Irish Film Institute -Inaugural Chinese-Language Film Festival opens this Thursday, May 11th, in the presence of internationally acclaimed filmmaker Hou Hsiao-Hsien

Inaugural Chinese-Language Film Festival opens this Thursday, May 11th, in the presence of internationally acclaimed filmmaker Hou Hsiao-Hsien

May 9th, 2017 — The inaugural Chinese-language Film Festival Ireland débuts this Thursday, May 11th, at the Irish Film Institute with a focus on the work of master filmmaker Hou Hsiao-Hsien, who will be present at the festival, alongside his longtime collaborator, screenwriter Chu Tien-Wen.

Running across the weekend, the festival will feature an exclusive masterclass with Hou Hsiao-Hsien, post-screening Q&As, and rarely-screened award-winning films by the internationally-acclaimed Taiwanese master director. The masterclass, supported by Screen Training Ireland, will be led by Chinese-language cinema expert Professor Chris Berry of King’s College London.

The festival opens on May 11th with a screening of the martial arts epic The Assassin (2015). The film won the Best Director prize at Cannes, and was nominated for several international awards including the BAFTA for Best Foreign Language Film. The screening will be followed by a Q&A with the director and screenwriter.

The festival will feature rare screenings of three films spanning Hou’s career. Fuelled by memories from childhood, A Time To Live, A Time to Die, is both autobiographical and universal. The recently-restored The Boys from Fengkuei (1983), reflects on Hou’s youth, with gangs on the streets of southern port city Kaohsiung, while A City of Sadness, winner of the Golden Lion at the Venice Film Festival, is rooted in a haunting period of 20th century Taiwan history.

Also featuring will be the Irish premieres of Huang Hui-Chen’s documentary Small Talk and Midi Z’s The Road to Mandalay. A special screening has also been organised with the support of the Taiwan Film Institute of King Hu’s wuxia martial arts classic A Touch of Zen (1971), the first Chinese-language film to win at Cannes.

The Chinese-Language Film Festival acknowledges the support of its principal partners the Irish Film Institute, Ministry of Culture of the Republic of China (Taiwan), Taiwan Film Institute, Screen Training Ireland and Asia Market. Additionally, the Festival is made possible with the support of Scieneering Consulting Ltd., Taiwan Ireland Association, Dublin School of Mandarin Chinese and Classics Chinese Medicine Clinic.

Tickets for Made in Taiwan are available now at or by calling the IFI Box Office on 01-6793477. More information is also available from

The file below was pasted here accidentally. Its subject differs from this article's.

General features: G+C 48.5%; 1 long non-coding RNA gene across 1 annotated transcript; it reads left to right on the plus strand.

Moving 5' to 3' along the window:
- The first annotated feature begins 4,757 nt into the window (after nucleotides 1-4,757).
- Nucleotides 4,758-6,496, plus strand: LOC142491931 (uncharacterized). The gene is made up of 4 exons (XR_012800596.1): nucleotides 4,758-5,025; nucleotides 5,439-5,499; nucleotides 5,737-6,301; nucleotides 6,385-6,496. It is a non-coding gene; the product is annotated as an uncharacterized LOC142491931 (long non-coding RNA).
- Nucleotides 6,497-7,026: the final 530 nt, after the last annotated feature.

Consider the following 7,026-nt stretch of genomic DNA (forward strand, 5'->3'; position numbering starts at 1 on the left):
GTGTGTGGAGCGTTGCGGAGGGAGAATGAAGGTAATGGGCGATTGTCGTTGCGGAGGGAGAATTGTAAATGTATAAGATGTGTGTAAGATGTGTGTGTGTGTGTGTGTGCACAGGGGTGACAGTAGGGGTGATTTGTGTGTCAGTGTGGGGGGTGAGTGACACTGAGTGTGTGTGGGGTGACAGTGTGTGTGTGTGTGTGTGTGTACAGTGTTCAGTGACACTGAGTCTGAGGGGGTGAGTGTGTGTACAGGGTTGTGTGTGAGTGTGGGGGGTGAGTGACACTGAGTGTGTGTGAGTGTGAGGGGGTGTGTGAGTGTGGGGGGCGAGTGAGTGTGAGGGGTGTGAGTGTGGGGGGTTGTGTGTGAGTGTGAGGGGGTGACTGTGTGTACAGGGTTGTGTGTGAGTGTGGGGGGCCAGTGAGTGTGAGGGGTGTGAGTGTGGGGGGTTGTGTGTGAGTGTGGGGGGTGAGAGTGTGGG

For interview requests, and images contact Yvonne Kennedy ( at the CLFFI on 086-0810421 or Michelle McDonagh ( at the IFI on 01 6793477.



THURSDAY MAY 11th (18.00): The Assassin

The screening of The Assassin will be followed by a Q&A moderated by John Maguire of the Sunday Business Post.

FRIDAY MAY 12th (18.00): A Time to Live, A Time to Die

The screening of A Time to Live, A Time to Die, will be followed by a Q&A moderated by Tara Brady of The Irish Times.

FRIDAY MAY 12th (21.15): Small Talk

SATURDAY MAY 13th (12.00): Masterclass with Hou Hsiao-Hsien

SATURDAY MAY 13th (14.30): The Boys From Fengkuei

SATURDAY MAY 13th (18.00): The Road to Mandalay

SUNDAY MAY 14th (14.00): A Touch of Zen

The screening of A Touch of Zen will be introduced by Professor Chris Berry

SUNDAY MAY 14th (17.30): A City of Sadness

The screening of A City of Sadness will be followed by a conversation with Hou Hsaio-Hsien, Chu Tien-Wen, and Professor Chris Berry

The IFI acknowledges the support of the Arts Council.




The Irish Film Institute is Ireland’s national cultural institution for film. It provides audiences throughout Ireland with access to the finest independent, Irish and international cinema. It preserves and promotes Ireland’s moving image heritage through the IFI Irish Film Archive, and provides opportunities for audiences of all ages and backgrounds to learn and critically engage with film.


Born to Hakka parents in Guangdong Province, Hou fled to Taiwan as an infant with his family to escape civil war in China.  After Hou dropped out of high school, he completed his mandatory military training, and ran away from his family to Taiwan’s capital city of Taipei, eventually graduating from the National Arts Academy, where he became enamored of New Wave directors like Godard and Truffaut.

Since directing his début feature Cute Girl in 1980, Hou has enjoyed a prolific career as a director of 21 films, and as a producer on 14 films including the Oscar Nominated Raise the Red Lantern directed by Zhang Yimou. Six of his films have been nominated for the Cannes’ Palm D’Or. Hou’s long list of international accolades include the Cannes Best Director Award for The Assassin (2015), the Locarno International Film Festival Leopard of Honour (2007), the Cannes Jury Prize for The Puppetmaster (1993), the Venice Film Festival’s Golden Lion for A City of Sadness (1989).


The IFI is supported
by The Arts Council

Arts Council of Ireland